2. Types of Derivatives

Conceptually, derivatives take many different forms. At the highest and broadest level, there are two types of derivatives: (1) exchange-traded derivatives, and (2) over-the-counter, or “OTC,” derivatives, which are not traded an exchange.

Exchange-traded derivatives include futures, options on futures, security futures and listed equity options. OTC derivatives are privately negotiated contracts conducted almost entirely between institutions on a principal-to-principal basis and designed to permit customers to adjust individual risk positions with greater precision. OTC derivatives include swaps, options, forwards and hybrids of these instruments.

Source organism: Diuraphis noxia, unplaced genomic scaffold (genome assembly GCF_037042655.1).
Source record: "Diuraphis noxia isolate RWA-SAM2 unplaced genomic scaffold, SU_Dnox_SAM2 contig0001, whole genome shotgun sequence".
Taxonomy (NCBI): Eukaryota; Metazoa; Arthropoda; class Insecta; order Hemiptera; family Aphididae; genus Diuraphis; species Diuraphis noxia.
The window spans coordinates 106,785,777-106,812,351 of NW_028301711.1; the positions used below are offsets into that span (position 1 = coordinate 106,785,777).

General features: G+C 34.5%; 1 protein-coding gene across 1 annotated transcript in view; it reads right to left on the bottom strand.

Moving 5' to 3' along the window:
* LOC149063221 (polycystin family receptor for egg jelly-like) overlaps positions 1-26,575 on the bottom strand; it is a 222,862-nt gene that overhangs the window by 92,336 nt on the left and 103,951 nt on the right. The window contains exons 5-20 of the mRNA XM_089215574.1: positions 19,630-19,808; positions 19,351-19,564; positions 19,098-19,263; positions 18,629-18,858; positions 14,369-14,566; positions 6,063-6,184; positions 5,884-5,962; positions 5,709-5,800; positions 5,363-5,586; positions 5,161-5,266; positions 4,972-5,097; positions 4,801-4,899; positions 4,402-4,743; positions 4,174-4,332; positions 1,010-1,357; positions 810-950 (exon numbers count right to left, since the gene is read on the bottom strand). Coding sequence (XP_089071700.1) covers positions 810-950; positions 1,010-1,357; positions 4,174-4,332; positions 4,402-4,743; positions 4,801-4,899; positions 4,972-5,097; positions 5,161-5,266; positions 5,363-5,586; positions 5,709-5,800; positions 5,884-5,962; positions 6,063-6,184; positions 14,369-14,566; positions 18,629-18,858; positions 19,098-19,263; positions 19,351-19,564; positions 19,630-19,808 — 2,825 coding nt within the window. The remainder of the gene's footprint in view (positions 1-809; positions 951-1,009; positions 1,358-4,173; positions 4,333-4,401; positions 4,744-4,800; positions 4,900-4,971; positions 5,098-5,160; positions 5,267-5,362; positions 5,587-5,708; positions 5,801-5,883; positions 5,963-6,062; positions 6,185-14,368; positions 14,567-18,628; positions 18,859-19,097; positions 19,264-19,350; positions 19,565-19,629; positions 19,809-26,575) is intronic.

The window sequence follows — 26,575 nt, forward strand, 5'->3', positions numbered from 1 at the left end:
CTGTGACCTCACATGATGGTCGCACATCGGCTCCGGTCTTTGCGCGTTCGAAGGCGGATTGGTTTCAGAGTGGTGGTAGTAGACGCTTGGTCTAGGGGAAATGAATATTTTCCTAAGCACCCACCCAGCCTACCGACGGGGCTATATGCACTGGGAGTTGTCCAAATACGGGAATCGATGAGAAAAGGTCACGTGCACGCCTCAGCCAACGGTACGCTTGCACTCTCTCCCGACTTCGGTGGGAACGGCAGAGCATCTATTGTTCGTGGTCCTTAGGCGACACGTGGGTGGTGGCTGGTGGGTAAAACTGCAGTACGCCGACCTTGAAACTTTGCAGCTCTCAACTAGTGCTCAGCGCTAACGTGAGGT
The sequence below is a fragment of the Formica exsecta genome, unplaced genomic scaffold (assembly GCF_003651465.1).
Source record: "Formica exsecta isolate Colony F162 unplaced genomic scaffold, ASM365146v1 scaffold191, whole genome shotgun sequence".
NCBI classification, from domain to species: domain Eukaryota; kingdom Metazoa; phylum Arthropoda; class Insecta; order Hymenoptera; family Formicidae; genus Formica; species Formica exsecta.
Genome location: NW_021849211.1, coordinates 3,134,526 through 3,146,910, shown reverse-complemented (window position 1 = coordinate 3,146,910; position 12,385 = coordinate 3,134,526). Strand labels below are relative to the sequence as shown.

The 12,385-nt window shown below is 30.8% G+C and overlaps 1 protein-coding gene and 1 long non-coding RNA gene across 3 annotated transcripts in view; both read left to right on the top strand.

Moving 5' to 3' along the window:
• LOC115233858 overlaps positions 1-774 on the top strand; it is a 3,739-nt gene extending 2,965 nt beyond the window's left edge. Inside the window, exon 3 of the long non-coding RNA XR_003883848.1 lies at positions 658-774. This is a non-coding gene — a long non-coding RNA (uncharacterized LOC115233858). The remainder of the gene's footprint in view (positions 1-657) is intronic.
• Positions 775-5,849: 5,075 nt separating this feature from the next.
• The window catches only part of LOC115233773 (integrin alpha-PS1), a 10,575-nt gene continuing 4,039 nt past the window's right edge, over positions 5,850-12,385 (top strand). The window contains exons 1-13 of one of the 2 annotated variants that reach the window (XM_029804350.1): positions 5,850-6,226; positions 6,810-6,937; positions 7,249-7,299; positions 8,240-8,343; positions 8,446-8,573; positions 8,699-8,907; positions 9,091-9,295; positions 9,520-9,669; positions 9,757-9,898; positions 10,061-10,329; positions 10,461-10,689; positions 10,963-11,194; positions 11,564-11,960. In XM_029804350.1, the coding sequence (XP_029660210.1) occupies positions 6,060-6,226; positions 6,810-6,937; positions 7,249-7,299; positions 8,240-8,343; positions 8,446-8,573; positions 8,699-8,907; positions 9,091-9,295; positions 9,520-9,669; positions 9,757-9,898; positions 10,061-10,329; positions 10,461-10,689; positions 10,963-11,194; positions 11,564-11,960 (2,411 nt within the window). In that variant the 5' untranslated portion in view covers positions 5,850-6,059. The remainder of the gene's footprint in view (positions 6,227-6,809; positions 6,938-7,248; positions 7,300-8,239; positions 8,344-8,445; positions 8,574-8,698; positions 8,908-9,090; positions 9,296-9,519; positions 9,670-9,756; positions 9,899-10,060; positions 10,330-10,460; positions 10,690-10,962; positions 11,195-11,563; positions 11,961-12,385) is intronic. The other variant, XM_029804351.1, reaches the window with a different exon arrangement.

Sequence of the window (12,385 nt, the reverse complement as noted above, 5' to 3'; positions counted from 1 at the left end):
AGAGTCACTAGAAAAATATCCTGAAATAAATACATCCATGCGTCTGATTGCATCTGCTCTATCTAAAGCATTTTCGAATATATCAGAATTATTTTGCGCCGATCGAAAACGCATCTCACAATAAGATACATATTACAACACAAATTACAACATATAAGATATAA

3. Dodd-Frank Act

In July 2010, President Obama signed into law the Dodd-Frank Act. Title VII of the Dodd-Frank Act imposes a new regulatory regime on OTC derivatives and the market for those derivatives. The primary regulators are the Commodity Futures Trading Commission (“CFTC”) for “swaps” and the SEC for “security-based swaps.” Subject to certain exceptions, [1] the term “swap” is broadly defined to include most types of products now known as OTC derivatives, including interest rate, currency, credit default and energy swaps. “Security-based swap” is a much narrower category of transactions based on a single security or loan or a “narrow-based security index” (as defined under the Commodity Exchange Act or “CEA”).